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Get the information you need to help protect yourself and your aging loved ones.


The best way to prevent any illness is to avoid exposure. There is no vaccine for coronavirus disease 2019 (COVID-19), so it is important to protect yourself and your family. COVID-19 is transmitted through close contact with someone who is infected. Respiratory droplets from coughs and sneezes can enter your mouth or nose, or potentially be inhaled.


Here are steps you can take to help prevent illness.

  • Stay home as much as possible.
  • Stock up on your medications and supplies.
  • Avoid touching your eyes, nose and mouth.
  • Cover your cough or sneeze with a tissue, then throw the tissue in the trash.
  • Wash your hands often.
  • Clean frequently touched objects and surfaces.
  • If you feel sick, contact your doctor.
  • Wear a face mask only if you are caring for an individual who is not able to wear one.

Read More: The Coronovirus and Protecting Seniors

Caring for Someone Who Is Ill

  • Limit visitors. Only allow those with an essential need to be in the home.
  • Keep others in the home separated. If possible, find a separate bedroom and bathroom for the patient. Keep others in the home separated to limit exposure.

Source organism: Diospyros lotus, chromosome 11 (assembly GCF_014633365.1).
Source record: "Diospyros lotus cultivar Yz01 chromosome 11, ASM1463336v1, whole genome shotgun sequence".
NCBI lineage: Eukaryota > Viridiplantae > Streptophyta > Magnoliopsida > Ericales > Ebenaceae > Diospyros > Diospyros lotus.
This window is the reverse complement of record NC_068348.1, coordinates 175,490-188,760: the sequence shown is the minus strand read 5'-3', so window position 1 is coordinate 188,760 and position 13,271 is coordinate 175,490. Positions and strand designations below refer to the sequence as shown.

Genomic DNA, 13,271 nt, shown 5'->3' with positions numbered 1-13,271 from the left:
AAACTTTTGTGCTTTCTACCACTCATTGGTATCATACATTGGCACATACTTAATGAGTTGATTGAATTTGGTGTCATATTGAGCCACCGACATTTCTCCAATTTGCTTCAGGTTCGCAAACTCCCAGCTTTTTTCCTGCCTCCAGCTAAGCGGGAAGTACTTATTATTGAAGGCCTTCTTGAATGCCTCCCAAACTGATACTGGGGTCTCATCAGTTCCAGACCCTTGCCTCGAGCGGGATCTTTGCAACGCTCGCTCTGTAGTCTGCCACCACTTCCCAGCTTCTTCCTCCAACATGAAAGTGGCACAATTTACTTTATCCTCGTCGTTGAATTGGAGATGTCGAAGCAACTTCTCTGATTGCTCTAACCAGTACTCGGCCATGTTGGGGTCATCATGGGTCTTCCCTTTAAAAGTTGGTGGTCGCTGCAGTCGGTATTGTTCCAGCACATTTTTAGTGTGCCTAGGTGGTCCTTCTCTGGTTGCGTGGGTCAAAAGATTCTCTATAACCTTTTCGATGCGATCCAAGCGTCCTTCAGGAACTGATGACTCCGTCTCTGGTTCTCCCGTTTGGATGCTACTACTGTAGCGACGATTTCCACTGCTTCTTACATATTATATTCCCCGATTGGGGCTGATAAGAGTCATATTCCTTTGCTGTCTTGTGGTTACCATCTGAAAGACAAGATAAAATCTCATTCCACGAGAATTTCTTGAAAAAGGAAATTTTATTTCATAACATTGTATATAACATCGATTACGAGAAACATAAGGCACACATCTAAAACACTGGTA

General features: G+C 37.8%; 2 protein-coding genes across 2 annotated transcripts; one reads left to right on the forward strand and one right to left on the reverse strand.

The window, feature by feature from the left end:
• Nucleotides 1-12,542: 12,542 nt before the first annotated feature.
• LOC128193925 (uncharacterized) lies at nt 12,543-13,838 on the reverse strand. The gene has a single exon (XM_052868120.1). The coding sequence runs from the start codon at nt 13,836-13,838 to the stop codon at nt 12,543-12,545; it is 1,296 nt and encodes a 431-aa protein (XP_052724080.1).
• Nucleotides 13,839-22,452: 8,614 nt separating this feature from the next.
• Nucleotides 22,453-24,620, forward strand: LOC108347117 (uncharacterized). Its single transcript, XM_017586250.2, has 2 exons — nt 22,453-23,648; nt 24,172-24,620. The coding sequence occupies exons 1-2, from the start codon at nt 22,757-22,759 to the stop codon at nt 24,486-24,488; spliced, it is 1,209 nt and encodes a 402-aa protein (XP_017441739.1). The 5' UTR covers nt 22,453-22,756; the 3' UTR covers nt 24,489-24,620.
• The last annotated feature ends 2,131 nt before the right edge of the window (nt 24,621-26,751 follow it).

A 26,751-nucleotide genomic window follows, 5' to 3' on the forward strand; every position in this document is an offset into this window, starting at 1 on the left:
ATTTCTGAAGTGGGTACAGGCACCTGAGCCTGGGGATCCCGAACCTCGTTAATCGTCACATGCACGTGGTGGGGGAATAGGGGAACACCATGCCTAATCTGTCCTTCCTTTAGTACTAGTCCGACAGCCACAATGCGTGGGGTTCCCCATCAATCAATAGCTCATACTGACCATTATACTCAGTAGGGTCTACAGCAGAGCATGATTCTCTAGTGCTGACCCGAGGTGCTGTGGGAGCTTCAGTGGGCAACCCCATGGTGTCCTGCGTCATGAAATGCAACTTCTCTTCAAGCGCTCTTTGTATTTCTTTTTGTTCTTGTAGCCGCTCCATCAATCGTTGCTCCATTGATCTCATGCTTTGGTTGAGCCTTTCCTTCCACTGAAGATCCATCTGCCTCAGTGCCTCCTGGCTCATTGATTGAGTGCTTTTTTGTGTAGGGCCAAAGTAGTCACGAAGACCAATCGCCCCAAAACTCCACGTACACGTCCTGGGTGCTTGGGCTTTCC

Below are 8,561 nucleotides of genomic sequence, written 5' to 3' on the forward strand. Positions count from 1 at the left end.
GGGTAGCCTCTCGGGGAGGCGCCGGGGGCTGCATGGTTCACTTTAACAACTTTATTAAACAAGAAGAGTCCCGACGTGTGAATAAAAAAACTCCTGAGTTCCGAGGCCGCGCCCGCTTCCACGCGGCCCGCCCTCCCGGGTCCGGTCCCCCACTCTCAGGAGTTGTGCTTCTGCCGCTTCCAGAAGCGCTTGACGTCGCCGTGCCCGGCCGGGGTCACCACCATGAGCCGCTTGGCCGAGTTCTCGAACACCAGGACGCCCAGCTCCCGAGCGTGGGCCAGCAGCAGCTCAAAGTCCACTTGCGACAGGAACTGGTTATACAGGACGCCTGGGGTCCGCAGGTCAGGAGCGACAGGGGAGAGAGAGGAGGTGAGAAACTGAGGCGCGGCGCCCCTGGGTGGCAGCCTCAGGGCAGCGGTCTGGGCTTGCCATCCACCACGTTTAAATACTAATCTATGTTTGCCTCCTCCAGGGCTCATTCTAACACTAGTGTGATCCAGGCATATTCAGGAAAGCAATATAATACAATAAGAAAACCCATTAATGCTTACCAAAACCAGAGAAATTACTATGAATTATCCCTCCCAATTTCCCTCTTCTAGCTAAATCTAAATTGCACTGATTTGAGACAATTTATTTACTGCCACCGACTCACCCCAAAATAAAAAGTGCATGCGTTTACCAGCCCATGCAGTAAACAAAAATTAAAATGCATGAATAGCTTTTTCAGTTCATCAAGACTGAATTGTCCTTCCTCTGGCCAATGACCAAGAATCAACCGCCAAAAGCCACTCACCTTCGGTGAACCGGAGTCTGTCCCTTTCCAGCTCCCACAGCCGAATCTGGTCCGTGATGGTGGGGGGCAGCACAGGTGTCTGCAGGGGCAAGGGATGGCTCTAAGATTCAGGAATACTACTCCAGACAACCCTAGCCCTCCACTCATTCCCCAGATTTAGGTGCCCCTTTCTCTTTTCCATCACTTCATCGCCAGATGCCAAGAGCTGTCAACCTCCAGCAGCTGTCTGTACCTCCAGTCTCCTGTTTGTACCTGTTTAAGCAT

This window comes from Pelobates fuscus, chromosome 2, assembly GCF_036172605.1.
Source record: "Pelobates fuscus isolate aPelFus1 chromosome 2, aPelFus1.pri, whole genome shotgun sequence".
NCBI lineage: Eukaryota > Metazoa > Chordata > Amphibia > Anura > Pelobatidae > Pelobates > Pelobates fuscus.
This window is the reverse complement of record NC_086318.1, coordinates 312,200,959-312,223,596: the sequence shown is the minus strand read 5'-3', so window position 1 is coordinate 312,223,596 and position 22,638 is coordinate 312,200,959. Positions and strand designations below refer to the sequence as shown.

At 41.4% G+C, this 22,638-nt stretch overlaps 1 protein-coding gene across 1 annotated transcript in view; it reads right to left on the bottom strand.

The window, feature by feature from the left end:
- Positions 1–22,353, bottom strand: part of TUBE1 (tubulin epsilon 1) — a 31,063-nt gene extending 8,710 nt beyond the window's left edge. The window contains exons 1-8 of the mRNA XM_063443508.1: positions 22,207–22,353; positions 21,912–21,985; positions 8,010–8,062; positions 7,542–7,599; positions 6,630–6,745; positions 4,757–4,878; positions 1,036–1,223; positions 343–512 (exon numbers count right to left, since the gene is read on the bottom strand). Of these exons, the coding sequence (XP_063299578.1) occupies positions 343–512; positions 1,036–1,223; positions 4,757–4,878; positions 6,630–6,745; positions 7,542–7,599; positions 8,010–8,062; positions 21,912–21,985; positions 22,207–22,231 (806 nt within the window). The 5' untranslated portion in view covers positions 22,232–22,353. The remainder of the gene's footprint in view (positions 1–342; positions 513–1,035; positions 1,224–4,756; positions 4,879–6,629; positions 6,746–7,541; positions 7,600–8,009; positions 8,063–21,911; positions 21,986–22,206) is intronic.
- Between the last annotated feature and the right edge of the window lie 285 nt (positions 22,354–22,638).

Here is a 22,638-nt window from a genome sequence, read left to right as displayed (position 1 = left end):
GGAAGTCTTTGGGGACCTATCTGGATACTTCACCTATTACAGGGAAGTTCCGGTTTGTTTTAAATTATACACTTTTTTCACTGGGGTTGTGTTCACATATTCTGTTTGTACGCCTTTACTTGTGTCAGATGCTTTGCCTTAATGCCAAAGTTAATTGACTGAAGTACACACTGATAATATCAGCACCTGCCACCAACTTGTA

• Do not share household items with the patient. Consider using disposable items like dishes, drinking glasses, cups and eating utensils. Avoid sharing towels and bedding. After the patient uses these items, wash them thoroughly.
  • Disinfect highly touched surfaces daily. Use a household cleaning spray every day to clean counters, tabletops, doorknobs, bathroom fixtures, toilets, phones, keyboards, tablets and bedside tables.
  • Wash laundry thoroughly. Immediately wash clothes, bedding and towels that have blood, stool or body fluids on them. Wear disposable gloves and keep soiled items away from your body.
senior sneezing

Resources for Families

  • 10 Things You Can Do to Manage COVID-19 at Home – Video by the Centers for Disease Control and Prevention (CDC)
  • COVID-19: What Older Adults Need to Know – Video by the CDC
  • Medication List – Create a list of all prescribed and over-the-counter medications you take and bring it with you when you see your doctor or pharmacist, or need to visit the hospital.
  • Home Safety — Is your home ready for you after a hospital stay? This checklist will help minimize health and safety issues that could impede your recovery.
  • Hospital Guide – Get the information and tools you need to play an active role in your care during a hospital stay.
  • Discharge Guide - Know the 10 questions you should ask before you’re discharged from the hospital.

List of State Agencies and Phone Numbers

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